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Strange yet intriguing little film.
macemace22 August 2005
I disagree with many of the other comments here. This film is truly worth seeing, although it is hard to find. I caught it on the Fox Movie Channel. True, the editing is crude and the film has an uneven feel. But the amateurish feel only adds to the charm, and the viewer has many messages he can choose to take with him or not. The costuming seems to parody the then current London mod craze with hilarious results. Many of the costumes for both men and women have strategically placed "cut-outs" that make the attire seem both naughty and funny at the same time. See this film for the costumes if no other reason. I think you will find this little comedy of errors charming.
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Not unwatchable
jgepperson25 November 2007
This isn't a great movie, and not even really a good movie, but it is...well, something. It seems to be the wacky, 1960s, Greek bastard/child of "Dr. Strangelove" and "The Russians Are Coming". It popped up recently on the Fox Movie Channel. Tom Courtenay was playing very serious in "Doctor Zhivago" a couple of years earlier. Here he is trying for laughs and mostly in his underwear. In fact there are lots of pretty people wearing very little, and when they are wearing something it's often designed by the director/writer/producer himself, and it's beyond the valley of mod. In fact, the movie could use more mod and more Grecian scenery. Recommended if you like movies from the late 60s.
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A subtle and intelligent black comedy
Mihnea_aka_Pitbull11 February 2009
I was 15 when I saw this movie, and it really got to me. I remember well the paranoid fears it set into my teenager mind, as making me aware of the annihilation danger we were all living in, if only... Definitely, it became one of THOSE "warning-movies" that prevented the disaster to happen (same as Stanley Kramer's "On the Beach", for instance) - what we could call: "An anti-fulfilling prophecy" (by contrast with the "self-fulfilling" ones).

By all means, it's a very subtle and intelligent piece of work. The harsh humor, with black and erotic overtones, the pointed satire, the sharp accents of social criticism, all contribute to build up that kind of deliberately deceit that eventually becomes all the more efficient. The perverse fun builds up with a well mastered precision, until the final frenzy that precedes the radioactive poisoning - a well deserved bow for Cacoyannis, in this sense, as he proved to coordinate such an exact vision, different of the wider and deeper poetry or grandeur of his other movies. Now, decades later, I can still feel how the demented laugher froze in my throat, the moment when that haunting final shot suggested total extermination. "Attention, please! Attention, please! Attention, please!..." - for years, I've repeated it in my mind, never having enough of that unique, and so strong, warning; again, it's kindred with Kramer's "There is still time, brother!"
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Enjoyable and hippie - filmed at Galaxidi, Greece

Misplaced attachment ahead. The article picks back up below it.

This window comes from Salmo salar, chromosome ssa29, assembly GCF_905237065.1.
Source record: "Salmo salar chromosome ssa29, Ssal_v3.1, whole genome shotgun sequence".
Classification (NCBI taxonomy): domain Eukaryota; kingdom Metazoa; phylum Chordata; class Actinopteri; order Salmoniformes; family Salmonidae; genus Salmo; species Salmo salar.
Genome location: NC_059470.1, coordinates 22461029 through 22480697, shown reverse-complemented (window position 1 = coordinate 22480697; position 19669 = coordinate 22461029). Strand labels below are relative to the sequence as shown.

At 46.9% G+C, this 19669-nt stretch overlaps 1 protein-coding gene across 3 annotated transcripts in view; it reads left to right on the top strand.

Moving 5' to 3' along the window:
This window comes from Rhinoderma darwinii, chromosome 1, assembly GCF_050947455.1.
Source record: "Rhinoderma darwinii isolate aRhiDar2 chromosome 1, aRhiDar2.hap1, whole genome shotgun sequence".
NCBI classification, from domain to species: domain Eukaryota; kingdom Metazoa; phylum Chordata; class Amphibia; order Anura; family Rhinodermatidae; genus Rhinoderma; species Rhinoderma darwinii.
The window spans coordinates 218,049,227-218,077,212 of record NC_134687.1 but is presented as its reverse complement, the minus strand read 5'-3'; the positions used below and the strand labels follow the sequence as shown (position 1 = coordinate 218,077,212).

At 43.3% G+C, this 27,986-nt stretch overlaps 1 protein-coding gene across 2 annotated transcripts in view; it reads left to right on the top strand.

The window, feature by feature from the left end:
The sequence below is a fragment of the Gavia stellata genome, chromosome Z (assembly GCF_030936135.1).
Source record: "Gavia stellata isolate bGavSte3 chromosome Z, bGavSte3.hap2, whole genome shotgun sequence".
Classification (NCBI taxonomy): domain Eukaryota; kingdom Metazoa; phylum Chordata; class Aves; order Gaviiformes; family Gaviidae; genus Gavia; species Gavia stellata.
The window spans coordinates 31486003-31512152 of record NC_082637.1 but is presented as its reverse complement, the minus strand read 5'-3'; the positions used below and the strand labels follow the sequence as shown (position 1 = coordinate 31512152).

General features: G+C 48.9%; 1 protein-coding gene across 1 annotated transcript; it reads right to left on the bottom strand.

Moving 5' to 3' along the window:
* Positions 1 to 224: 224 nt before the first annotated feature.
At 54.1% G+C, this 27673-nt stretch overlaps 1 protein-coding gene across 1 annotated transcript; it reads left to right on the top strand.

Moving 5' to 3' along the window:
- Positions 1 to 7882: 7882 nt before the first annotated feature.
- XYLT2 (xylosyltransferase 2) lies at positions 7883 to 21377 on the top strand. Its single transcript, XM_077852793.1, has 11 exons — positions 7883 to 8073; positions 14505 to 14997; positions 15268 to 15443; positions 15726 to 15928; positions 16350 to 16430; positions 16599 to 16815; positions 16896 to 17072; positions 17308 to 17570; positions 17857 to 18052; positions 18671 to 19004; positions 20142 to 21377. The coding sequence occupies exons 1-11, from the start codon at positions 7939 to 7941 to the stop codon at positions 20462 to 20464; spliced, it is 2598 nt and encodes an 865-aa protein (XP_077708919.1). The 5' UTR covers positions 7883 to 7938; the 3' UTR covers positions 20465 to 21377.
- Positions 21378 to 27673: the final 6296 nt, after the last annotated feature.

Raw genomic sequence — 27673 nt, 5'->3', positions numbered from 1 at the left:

dandread28 August 2010
I watched this movie on-line (couldn't find it any other way - search for the Greek title "Όταν τα Ψάρια Βγήκαν στη Στεριά") for the main reason that it was filmed at the village my mother came from, Galaxidi, which is not an island but nevertheless looks and feels like an island. In fact, my grandmother owned the only hotel at the time and it was used to host the leading actors, while she herself had to host the music composer at her home (Theodorakis), the place I am currently sitting to write this review while on vacation.

The film is certainly weird, I guess Kakogiannis tried to do something progressive on his own after the wild success he met with "Zorba the Greek". One has to take into account that 1967 was the beginning of a 7 year dictatorship period for Greece where the military was in control. At that time there was a push to promote tourism and align Greece to the modern times, even if that meant dressing people in funny costumes to follow the hippie trends, show tolerance to homosexuality and the whims of tourists. I think it was around that time that the Greek islands like Myconos, Rhodos & Corfu became tourist attractions.

The film did remind me a bit of Dr. Strangelove and the dancing style looked really familiar making me believe that it was Fotis Metaxopoulos doing the Choreography (he did it for the majority of Greek films of the time).

I mostly liked the 2 stranded pilots and the leading actress that came late in the film but it still looked gorgeous. I somehow expected a happy ending so the abrupt finish was a bit of a surprise.

I think the film is enjoyable and is worth seeing to get the hippie feeling of those times.
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Aaaaah, the curazy sixties....
Xanadu-26 September 1998
I saw this film as a kid and was fascinated by it. I´ve always wanted to see it again but it seems hard to find. I hope to see it again someday. Young suntanned Candice Bergen on a Greek island, asked to play "arrogant" since Julie Christie was busy. There are also supposed to be a lot of men around... + some trippy 60´s fashions, music and dances.